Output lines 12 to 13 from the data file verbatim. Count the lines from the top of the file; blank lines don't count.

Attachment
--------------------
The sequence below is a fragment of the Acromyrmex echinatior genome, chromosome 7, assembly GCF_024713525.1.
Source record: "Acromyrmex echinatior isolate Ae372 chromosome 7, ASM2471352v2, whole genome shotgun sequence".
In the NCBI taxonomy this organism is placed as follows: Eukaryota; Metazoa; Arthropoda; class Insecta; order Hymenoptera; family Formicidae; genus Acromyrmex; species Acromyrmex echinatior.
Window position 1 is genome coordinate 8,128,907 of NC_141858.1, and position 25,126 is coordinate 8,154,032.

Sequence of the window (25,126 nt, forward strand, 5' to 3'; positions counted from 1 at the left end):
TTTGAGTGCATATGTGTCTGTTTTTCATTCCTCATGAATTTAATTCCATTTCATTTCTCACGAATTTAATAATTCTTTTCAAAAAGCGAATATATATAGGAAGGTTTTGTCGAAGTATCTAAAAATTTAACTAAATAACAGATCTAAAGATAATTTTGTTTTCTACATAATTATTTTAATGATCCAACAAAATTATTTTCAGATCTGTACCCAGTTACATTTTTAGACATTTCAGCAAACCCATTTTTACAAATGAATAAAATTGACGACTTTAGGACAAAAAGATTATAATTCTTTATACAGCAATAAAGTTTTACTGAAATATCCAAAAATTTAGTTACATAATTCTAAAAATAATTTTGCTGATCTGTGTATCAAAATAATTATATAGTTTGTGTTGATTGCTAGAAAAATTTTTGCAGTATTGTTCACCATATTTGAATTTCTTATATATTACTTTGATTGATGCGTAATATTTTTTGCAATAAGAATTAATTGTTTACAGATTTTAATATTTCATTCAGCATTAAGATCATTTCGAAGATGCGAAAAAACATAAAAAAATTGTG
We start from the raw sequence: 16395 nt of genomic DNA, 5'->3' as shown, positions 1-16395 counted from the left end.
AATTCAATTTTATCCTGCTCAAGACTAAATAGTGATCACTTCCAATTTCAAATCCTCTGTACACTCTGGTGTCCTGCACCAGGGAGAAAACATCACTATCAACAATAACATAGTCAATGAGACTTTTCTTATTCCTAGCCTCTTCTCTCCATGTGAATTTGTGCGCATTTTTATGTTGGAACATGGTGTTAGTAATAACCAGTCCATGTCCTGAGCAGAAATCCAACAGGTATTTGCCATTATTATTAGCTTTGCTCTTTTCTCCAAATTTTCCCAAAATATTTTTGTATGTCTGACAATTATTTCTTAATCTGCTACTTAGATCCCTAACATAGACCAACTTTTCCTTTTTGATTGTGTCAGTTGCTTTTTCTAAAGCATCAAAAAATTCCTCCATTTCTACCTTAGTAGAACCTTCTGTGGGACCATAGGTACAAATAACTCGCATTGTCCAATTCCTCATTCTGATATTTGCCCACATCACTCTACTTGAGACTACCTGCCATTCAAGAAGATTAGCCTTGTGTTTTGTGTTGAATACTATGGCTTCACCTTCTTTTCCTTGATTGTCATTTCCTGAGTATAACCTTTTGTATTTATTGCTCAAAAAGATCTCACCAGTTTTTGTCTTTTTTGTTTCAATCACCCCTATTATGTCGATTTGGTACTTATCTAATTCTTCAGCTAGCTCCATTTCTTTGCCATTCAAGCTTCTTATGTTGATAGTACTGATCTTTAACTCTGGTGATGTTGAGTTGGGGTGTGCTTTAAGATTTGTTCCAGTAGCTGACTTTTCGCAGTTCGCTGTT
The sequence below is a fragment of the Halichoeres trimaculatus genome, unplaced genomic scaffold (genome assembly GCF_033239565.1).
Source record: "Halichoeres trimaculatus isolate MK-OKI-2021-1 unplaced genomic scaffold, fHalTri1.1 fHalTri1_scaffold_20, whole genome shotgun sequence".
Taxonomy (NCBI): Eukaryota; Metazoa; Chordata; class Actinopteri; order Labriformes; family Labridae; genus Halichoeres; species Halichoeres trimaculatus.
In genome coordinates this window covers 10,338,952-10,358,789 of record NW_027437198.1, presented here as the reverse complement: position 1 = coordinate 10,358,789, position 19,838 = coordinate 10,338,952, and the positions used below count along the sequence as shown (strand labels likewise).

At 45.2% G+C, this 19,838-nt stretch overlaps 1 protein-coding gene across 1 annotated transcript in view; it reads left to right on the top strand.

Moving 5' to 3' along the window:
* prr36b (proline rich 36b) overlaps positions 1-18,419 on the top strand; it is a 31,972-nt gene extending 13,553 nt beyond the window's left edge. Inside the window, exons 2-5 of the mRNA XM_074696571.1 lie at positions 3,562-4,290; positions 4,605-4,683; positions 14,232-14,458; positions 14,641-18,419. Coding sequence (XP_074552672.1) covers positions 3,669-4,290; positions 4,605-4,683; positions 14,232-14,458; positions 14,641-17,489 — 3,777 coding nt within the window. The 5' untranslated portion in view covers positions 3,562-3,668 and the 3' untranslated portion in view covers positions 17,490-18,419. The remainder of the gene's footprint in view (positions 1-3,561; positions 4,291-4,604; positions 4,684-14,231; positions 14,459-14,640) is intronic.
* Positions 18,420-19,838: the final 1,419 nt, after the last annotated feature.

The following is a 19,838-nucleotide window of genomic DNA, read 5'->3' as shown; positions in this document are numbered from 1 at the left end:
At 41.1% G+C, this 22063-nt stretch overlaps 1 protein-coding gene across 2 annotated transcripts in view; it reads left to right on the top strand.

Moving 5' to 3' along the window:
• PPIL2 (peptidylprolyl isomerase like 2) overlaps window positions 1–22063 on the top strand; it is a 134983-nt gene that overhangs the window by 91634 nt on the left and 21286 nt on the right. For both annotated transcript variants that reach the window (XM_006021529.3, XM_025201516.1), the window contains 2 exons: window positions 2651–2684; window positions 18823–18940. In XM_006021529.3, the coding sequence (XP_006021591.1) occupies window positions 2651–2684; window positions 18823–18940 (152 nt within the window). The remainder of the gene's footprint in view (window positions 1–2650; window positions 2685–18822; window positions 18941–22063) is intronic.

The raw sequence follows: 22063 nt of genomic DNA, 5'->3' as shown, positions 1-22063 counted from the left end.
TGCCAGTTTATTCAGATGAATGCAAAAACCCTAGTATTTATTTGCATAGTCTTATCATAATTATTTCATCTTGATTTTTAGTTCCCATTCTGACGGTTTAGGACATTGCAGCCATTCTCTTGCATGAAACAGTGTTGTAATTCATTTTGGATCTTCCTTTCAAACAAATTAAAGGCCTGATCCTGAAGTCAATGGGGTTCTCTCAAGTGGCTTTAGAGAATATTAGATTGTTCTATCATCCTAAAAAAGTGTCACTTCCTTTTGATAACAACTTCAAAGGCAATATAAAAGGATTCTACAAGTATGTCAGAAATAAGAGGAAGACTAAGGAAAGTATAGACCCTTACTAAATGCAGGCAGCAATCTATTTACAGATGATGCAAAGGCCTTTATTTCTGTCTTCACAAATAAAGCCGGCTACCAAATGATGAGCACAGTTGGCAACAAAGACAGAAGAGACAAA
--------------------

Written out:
In genome coordinates this window covers 10,338,952-10,358,789 of record NW_027437198.1, presented here as the reverse complement: position 1 = coordinate 10,358,789, position 19,838 = coordinate 10,338,952, and the positions used below count along the sequence as shown (strand labels likewise).

At 45.2% G+C, this 19,838-nt stretch overlaps 1 protein-coding gene across 1 annotated transcript in view; it reads left to right on the top strand.